Sometimes we can get so wrapped up in the concept of leadership that we begin to mystify it. It’s very easy to think that developing leadership skills is for somebody else. But in reality, each of us uses the tools of leadership every day. The things that make better leaders also make better husbands, wives, parents, co-workers, students or citizens. More importantly, the things that make better leaders also make us better Christians and church members.
Topping the list of leadership skills that everybody needs to master is communication. Anybody that has been married more than five minutes understands the importance of communication. Parents understand the importance of communication. Leaders need to understand communication as well.
There are four keys to mastering clear communication. Today we’re going to look at the first two, which are from the perspective of the communicator. Later this week, we will look at it from the perspective of the receiver.
Be the right kind of sender
It’s easy to blame others when we can’t seem to get our message across. As a leader, you can never start there. Good leaders always need to start with a self-assessment.
- Are you prayed up before you attempt to
Before we talk to others about the direction we feel that God is leading us to go, it’s a good idea to talk to Him about it.
- Are you prepared to communicate?
“Winging it” rarely engenders the confidence of a listener—and if you think they can’t tell you’re not prepared, you’re wrong. If you don’t really know what you’re going to say before you say it, it’s probably a good idea to keep your mouth shut. You need to figure it out before you ask your listeners to.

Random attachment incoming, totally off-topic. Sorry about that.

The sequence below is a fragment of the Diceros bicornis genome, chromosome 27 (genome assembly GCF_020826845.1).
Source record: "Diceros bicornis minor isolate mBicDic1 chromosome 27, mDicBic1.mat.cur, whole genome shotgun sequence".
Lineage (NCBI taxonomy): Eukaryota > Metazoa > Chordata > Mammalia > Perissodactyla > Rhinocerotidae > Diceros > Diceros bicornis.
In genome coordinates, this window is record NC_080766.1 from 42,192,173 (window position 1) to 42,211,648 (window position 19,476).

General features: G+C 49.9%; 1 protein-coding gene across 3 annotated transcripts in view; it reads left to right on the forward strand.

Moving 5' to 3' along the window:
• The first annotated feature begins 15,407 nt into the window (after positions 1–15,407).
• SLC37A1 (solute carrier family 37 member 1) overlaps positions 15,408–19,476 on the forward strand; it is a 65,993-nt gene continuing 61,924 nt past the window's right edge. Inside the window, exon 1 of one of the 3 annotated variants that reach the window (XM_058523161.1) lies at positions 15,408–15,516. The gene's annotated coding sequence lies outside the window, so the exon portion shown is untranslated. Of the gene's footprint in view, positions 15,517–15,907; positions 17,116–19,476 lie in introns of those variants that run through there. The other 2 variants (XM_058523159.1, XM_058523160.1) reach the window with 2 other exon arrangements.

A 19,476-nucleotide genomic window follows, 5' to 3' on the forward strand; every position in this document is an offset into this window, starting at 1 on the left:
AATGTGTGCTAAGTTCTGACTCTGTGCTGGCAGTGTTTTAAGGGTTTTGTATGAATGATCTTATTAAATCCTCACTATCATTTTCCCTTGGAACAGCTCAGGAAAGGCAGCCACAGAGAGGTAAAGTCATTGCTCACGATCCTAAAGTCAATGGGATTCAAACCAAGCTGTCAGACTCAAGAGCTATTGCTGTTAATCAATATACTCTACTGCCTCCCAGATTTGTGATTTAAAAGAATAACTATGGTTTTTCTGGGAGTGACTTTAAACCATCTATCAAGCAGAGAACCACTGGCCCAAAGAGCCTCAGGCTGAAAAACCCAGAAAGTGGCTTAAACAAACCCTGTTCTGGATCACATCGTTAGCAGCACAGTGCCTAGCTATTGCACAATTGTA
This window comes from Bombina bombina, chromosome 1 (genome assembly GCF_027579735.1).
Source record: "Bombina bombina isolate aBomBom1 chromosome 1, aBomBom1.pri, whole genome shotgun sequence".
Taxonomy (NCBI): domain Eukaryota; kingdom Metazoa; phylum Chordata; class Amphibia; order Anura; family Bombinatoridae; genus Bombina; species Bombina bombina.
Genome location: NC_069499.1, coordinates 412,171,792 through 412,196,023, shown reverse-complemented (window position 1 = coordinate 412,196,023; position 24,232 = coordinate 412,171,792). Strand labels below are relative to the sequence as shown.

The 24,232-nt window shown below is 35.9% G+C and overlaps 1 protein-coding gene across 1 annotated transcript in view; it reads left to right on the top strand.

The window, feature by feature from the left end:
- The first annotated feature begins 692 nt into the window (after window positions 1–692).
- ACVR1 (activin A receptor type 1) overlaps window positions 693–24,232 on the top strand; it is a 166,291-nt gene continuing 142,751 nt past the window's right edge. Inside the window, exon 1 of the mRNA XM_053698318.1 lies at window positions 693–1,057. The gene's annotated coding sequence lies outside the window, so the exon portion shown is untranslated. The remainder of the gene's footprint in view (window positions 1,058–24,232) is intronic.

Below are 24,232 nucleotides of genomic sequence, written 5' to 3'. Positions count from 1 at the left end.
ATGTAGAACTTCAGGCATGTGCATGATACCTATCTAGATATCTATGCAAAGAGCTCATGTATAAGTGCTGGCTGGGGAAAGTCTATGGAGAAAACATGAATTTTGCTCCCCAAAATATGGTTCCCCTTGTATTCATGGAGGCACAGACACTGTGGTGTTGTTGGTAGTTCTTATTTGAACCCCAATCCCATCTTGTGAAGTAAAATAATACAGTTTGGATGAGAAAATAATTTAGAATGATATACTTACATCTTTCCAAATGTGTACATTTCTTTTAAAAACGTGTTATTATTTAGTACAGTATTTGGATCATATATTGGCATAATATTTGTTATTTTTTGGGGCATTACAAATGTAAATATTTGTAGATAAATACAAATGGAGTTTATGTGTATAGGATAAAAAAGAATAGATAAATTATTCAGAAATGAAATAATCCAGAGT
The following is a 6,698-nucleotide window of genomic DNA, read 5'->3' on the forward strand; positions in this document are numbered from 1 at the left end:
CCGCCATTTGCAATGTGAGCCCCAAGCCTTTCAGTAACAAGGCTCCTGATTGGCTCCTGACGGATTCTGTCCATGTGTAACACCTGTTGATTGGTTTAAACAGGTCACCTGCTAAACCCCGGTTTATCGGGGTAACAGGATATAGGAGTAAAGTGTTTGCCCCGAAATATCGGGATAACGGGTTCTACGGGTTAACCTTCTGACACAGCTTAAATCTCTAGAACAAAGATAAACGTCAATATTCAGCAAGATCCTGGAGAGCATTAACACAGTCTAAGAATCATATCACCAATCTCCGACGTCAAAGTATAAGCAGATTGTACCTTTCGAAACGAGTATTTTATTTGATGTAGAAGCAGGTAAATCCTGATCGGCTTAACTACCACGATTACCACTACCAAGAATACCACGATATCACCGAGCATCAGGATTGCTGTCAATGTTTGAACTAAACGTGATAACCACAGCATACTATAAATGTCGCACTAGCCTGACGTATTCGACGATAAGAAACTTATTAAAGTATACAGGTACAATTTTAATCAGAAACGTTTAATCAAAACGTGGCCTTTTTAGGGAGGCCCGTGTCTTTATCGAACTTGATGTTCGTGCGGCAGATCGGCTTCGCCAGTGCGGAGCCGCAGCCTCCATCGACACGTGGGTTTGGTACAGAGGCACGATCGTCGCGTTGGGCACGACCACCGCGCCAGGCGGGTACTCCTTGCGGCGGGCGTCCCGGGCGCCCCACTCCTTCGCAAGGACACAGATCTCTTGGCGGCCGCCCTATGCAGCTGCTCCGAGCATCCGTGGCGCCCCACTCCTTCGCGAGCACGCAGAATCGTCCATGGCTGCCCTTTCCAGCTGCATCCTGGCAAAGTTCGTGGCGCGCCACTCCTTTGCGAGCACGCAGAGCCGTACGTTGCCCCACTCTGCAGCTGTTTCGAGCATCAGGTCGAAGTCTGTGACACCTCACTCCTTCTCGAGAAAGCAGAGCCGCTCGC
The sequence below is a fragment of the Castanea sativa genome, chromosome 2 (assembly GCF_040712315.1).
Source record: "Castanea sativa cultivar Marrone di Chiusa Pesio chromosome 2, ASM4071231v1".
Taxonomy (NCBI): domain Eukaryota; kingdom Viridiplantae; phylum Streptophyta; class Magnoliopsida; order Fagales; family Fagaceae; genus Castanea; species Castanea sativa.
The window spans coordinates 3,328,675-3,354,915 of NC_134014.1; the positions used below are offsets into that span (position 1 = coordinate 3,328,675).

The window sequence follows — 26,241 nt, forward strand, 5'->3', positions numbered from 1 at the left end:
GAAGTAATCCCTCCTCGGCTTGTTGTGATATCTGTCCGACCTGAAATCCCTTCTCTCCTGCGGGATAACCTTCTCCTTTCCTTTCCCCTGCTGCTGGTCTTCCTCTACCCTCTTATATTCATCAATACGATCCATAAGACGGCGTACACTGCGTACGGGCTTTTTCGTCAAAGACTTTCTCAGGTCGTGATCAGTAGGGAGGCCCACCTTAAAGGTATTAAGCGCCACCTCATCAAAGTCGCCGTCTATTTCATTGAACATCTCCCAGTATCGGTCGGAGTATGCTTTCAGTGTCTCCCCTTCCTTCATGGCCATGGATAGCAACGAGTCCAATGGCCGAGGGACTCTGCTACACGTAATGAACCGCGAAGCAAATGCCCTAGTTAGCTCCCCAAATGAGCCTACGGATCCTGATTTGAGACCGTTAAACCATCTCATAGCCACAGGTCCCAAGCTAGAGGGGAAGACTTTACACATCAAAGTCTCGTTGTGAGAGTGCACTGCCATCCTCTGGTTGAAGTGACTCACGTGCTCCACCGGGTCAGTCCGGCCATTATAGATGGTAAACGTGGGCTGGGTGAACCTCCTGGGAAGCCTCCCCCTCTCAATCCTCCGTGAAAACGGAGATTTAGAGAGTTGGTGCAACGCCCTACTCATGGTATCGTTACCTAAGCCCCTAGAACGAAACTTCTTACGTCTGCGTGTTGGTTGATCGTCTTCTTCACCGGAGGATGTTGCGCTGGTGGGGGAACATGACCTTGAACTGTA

- Are you burdened with your message?
Many of the biblical prophets introduced their messages with, “The burden of the Lord for….” We communicate all kinds of things with varying levels of importance. But the crucial messages of leadership need to be communicated out of a clear sense of calling. You can tell when a salesman cares little about the product he is pitching. In the same way, people can see right through a leader who doesn’t have a burden for the message he’s communicating.
- Do you have credibility?
There is an inherent amount of gravitas with a person who has “been there, done that”. But understand that personal experience doesn’t necessarily equate to credibility. Faithfulness to Scripture builds credibility. Consistency builds credibility. Humility builds credibility. Coming alongside those you’re communicating to and living life with them builds credibility. Credibility is earned over the long haul.
Have the right message
To be a good communicator, your message must be worth communicating. You can be smooth and entertaining in front of an audience, but a good performance rarely equates to clear communication. The difference is the message.
- Is your message clear?
One of the difficulties of leadership is remembering how far ahead of your people you are. If you are as prepared as you should be, you have a crystal clear understanding of your message. But in order to make it clear to your listeners, you need to remember that they aren’t there yet. Make your message clear by starting at the beginning. Repeat often. Use illustrations. Repeat often. Clearly define your terms. Repeat often.
- Is your message specific?
Make sure you are talking to the audience who is in front of you. Continually referring to the ubiquitous “they” separates your listeners from the message instead of drawing them in. This message is for you. It speaks into your life. Show them specific ways that it does.
- Is your message purposeful?
Tell your listeners what the point is. If they don’t understand what the point is, they won’t have any need to invest in responding. Whether through the internet, books, television or talk radio, people are inundated with words. Let them know that your words have a purpose for their lives.
- Is your message meaningful?
A NASA engineer briefing can be clear, specific and have a very important purpose. But since I’m not involved in the space program, it wouldn’t be meaningful to me—at all. That’s one of the wonders of communicating the Gospel to people—it is the most meaningful message in the world.
Communication is a two-way street. In the next post we will look at the final two keys to clear communication—from the receiver’s perspective.